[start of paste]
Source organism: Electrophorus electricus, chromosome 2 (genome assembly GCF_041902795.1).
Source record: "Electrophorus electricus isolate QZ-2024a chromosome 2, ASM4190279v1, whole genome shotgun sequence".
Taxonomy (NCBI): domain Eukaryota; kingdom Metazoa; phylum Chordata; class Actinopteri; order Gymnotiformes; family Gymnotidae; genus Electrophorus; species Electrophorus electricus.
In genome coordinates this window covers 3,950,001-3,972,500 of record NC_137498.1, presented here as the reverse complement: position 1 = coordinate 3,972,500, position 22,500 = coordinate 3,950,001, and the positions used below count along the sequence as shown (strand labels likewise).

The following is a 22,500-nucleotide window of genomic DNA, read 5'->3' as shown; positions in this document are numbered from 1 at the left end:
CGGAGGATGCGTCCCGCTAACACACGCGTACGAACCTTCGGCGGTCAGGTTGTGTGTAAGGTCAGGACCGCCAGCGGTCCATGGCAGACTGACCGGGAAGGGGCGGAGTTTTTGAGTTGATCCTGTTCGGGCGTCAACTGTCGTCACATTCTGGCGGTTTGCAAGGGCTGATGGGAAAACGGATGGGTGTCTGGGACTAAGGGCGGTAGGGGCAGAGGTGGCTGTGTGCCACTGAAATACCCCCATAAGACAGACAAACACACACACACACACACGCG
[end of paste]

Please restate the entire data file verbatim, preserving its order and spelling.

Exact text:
Source organism: Electrophorus electricus, chromosome 2 (genome assembly GCF_041902795.1).
Source record: "Electrophorus electricus isolate QZ-2024a chromosome 2, ASM4190279v1, whole genome shotgun sequence".
Taxonomy (NCBI): domain Eukaryota; kingdom Metazoa; phylum Chordata; class Actinopteri; order Gymnotiformes; family Gymnotidae; genus Electrophorus; species Electrophorus electricus.
In genome coordinates this window covers 3,950,001-3,972,500 of record NC_137498.1, presented here as the reverse complement: position 1 = coordinate 3,972,500, position 22,500 = coordinate 3,950,001, and the positions used below count along the sequence as shown (strand labels likewise).

The following is a 22,500-nucleotide window of genomic DNA, read 5'->3' as shown; positions in this document are numbered from 1 at the left end:
CGGAGGATGCGTCCCGCTAACACACGCGTACGAACCTTCGGCGGTCAGGTTGTGTGTAAGGTCAGGACCGCCAGCGGTCCATGGCAGACTGACCGGGAAGGGGCGGAGTTTTTGAGTTGATCCTGTTCGGGCGTCAACTGTCGTCACATTCTGGCGGTTTGCAAGGGCTGATGGGAAAACGGATGGGTGTCTGGGACTAAGGGCGGTAGGGGCAGAGGTGGCTGTGTGCCACTGAAATACCCCCATAAGACAGACAAACACACACACACACACACGCG